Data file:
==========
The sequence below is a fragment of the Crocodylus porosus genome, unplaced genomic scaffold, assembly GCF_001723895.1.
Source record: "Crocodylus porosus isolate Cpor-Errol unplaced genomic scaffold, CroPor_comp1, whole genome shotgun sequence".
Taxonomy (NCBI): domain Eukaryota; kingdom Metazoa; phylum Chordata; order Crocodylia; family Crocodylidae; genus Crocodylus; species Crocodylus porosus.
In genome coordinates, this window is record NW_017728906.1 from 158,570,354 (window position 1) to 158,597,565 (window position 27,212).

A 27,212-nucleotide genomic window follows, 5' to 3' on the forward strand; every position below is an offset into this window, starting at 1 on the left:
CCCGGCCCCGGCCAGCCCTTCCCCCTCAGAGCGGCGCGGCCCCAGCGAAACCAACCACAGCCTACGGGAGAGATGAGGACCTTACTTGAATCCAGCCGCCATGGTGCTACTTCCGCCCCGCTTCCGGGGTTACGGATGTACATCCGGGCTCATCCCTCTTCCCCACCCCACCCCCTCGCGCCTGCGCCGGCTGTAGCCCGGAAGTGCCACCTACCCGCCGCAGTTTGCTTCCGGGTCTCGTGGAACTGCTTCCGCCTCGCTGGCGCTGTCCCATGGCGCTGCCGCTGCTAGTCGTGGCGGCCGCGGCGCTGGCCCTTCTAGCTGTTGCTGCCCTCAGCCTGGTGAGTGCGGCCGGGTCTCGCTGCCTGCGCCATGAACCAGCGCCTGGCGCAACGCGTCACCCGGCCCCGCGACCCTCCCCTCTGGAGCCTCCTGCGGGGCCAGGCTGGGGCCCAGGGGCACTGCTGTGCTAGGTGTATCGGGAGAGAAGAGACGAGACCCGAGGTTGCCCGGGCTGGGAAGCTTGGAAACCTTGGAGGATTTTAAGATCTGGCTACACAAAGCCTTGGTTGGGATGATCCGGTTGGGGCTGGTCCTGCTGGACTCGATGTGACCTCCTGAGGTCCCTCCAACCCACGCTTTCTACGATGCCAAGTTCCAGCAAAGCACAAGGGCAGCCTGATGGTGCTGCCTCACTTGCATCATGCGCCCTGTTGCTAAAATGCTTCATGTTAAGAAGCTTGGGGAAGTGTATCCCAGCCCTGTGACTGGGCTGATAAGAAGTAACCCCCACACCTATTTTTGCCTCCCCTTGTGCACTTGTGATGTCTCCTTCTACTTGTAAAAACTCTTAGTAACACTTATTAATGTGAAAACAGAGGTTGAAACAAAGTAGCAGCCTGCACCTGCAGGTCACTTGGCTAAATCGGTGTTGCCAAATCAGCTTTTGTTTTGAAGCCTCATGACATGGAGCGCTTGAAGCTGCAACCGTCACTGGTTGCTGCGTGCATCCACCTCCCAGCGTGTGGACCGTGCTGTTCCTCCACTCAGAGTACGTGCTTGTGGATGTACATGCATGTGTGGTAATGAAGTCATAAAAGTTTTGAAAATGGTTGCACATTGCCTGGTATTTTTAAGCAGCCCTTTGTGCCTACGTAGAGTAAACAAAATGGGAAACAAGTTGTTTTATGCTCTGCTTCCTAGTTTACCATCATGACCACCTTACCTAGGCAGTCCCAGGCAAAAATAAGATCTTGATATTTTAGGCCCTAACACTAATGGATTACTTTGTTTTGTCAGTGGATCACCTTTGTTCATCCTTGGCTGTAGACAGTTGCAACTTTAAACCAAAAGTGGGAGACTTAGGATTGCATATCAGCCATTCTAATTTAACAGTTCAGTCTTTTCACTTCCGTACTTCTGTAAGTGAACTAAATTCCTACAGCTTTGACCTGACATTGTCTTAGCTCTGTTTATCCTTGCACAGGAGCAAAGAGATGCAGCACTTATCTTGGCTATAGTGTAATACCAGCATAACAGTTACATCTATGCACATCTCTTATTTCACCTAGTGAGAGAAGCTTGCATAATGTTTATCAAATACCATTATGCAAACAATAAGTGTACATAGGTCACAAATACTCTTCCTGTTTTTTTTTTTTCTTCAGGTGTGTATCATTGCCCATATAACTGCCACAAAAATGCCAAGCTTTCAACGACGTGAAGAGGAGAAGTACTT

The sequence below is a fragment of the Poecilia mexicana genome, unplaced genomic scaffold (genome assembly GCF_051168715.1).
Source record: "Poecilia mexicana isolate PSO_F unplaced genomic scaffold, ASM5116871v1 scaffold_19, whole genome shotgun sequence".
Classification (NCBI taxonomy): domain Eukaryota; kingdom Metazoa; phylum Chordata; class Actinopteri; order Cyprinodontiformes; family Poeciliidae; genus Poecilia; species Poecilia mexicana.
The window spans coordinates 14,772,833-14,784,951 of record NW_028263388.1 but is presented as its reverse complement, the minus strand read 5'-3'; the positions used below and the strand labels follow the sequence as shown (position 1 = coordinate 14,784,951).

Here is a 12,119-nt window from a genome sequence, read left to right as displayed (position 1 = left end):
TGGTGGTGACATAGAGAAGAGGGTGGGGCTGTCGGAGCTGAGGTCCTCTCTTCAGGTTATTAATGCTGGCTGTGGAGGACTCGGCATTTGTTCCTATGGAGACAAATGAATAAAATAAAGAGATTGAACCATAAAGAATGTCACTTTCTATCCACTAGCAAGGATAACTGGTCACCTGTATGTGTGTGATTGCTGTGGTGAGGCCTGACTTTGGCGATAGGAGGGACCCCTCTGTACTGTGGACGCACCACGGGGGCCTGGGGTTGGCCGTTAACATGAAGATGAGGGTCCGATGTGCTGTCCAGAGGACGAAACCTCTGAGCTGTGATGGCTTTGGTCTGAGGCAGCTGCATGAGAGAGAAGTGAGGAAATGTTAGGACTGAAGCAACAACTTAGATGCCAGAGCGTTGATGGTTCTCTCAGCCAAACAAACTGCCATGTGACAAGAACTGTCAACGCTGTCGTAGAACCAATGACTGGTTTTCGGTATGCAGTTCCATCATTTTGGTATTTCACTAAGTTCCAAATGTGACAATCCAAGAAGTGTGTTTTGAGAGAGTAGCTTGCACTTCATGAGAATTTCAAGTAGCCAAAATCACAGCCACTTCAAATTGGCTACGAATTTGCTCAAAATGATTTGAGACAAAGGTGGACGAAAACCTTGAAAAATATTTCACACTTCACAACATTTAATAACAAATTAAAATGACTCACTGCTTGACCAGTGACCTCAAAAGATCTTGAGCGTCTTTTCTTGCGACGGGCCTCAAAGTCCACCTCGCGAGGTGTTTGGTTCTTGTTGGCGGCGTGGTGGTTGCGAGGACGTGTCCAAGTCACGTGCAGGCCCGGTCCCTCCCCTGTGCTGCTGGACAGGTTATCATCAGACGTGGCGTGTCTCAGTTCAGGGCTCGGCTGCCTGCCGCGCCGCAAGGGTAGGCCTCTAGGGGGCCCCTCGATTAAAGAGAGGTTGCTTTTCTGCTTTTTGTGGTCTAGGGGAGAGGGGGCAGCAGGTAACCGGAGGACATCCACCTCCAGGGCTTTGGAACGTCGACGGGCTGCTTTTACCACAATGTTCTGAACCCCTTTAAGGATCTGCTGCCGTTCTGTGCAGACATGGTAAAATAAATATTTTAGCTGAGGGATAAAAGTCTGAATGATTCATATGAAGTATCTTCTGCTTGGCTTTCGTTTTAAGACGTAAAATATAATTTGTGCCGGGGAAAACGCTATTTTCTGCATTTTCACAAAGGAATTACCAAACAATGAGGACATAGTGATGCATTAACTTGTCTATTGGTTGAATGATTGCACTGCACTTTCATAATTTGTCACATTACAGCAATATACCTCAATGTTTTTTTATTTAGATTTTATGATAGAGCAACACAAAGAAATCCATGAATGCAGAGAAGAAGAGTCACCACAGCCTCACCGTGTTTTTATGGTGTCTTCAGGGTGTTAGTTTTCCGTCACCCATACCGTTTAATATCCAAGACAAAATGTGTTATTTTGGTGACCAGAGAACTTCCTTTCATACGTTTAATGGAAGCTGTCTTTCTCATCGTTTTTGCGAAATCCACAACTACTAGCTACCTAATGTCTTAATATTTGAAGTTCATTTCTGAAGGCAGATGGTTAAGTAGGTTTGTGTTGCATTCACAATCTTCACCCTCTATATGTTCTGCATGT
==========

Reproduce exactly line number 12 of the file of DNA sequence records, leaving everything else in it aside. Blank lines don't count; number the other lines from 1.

TGGTGGTGACATAGAGAAGAGGGTGGGGCTGTCGGAGCTGAGGTCCTCTCTTCAGGTTATTAATGCTGGCTGTGGAGGACTCGGCATTTGTTCCTATGGAGACAAATGAATAAAATAAAGAGATTGAACCATAAAGAATGTCACTTTCTATCCACTAGCAAGGATAACTGGTCACCTGTATGTGTGTGATTGCTGTGGTGAGGCCTGACTTTGGCGATAGGAGGGACCCCTCTGTACTGTGGACGCACCACGGGGGCCTGGGGTTGGCCGTTAACATGAAGATGAGGGTCCGATGTGCTGTCCAGAGGACGAAACCTCTGAGCTGTGATGGCTTTGGTCTGAGGCAGCTGCATGAGAGAGAAGTGAGGAAATGTTAGGACTGAAGCAACAACTTAGATGCCAGAGCGTTGATGGTTCTCTCAGCCAAACAAACTGCCATGTGACAAGAACTGTCAACGCTGTCGTAGAACCAATGACTGGTTTTCGGTATGCAGTTCCATCATTTTGGTATTTCACTAAGTTCCAAATGTGACAATCCAAGAAGTGTGTTTTGAGAGAGTAGCTTGCACTTCATGAGAATTTCAAGTAGCCAAAATCACAGCCACTTCAAATTGGCTACGAATTTGCTCAAAATGATTTGAGACAAAGGTGGACGAAAACCTTGAAAAATATTTCACACTTCACAACATTTAATAACAAATTAAAATGACTCACTGCTTGACCAGTGACCTCAAAAGATCTTGAGCGTCTTTTCTTGCGACGGGCCTCAAAGTCCACCTCGCGAGGTGTTTGGTTCTTGTTGGCGGCGTGGTGGTTGCGAGGACGTGTCCAAGTCACGTGCAGGCCCGGTCCCTCCCCTGTGCTGCTGGACAGGTTATCATCAGACGTGGCGTGTCTCAGTTCAGGGCTCGGCTGCCTGCCGCGCCGCAAGGGTAGGCCTCTAGGGGGCCCCTCGATTAAAGAGAGGTTGCTTTTCTGCTTTTTGTGGTCTAGGGGAGAGGGGGCAGCAGGTAACCGGAGGACATCCACCTCCAGGGCTTTGGAACGTCGACGGGCTGCTTTTACCACAATGTTCTGAACCCCTTTAAGGATCTGCTGCCGTTCTGTGCAGACATGGTAAAATAAATATTTTAGCTGAGGGATAAAAGTCTGAATGATTCATATGAAGTATCTTCTGCTTGGCTTTCGTTTTAAGACGTAAAATATAATTTGTGCCGGGGAAAACGCTATTTTCTGCATTTTCACAAAGGAATTACCAAACAATGAGGACATAGTGATGCATTAACTTGTCTATTGGTTGAATGATTGCACTGCACTTTCATAATTTGTCACATTACAGCAATATACCTCAATGTTTTTTTATTTAGATTTTATGATAGAGCAACACAAAGAAATCCATGAATGCAGAGAAGAAGAGTCACCACAGCCTCACCGTGTTTTTATGGTGTCTTCAGGGTGTTAGTTTTCCGTCACCCATACCGTTTAATATCCAAGACAAAATGTGTTATTTTGGTGACCAGAGAACTTCCTTTCATACGTTTAATGGAAGCTGTCTTTCTCATCGTTTTTGCGAAATCCACAACTACTAGCTACCTAATGTCTTAATATTTGAAGTTCATTTCTGAAGGCAGATGGTTAAGTAGGTTTGTGTTGCATTCACAATCTTCACCCTCTATATGTTCTGCATGT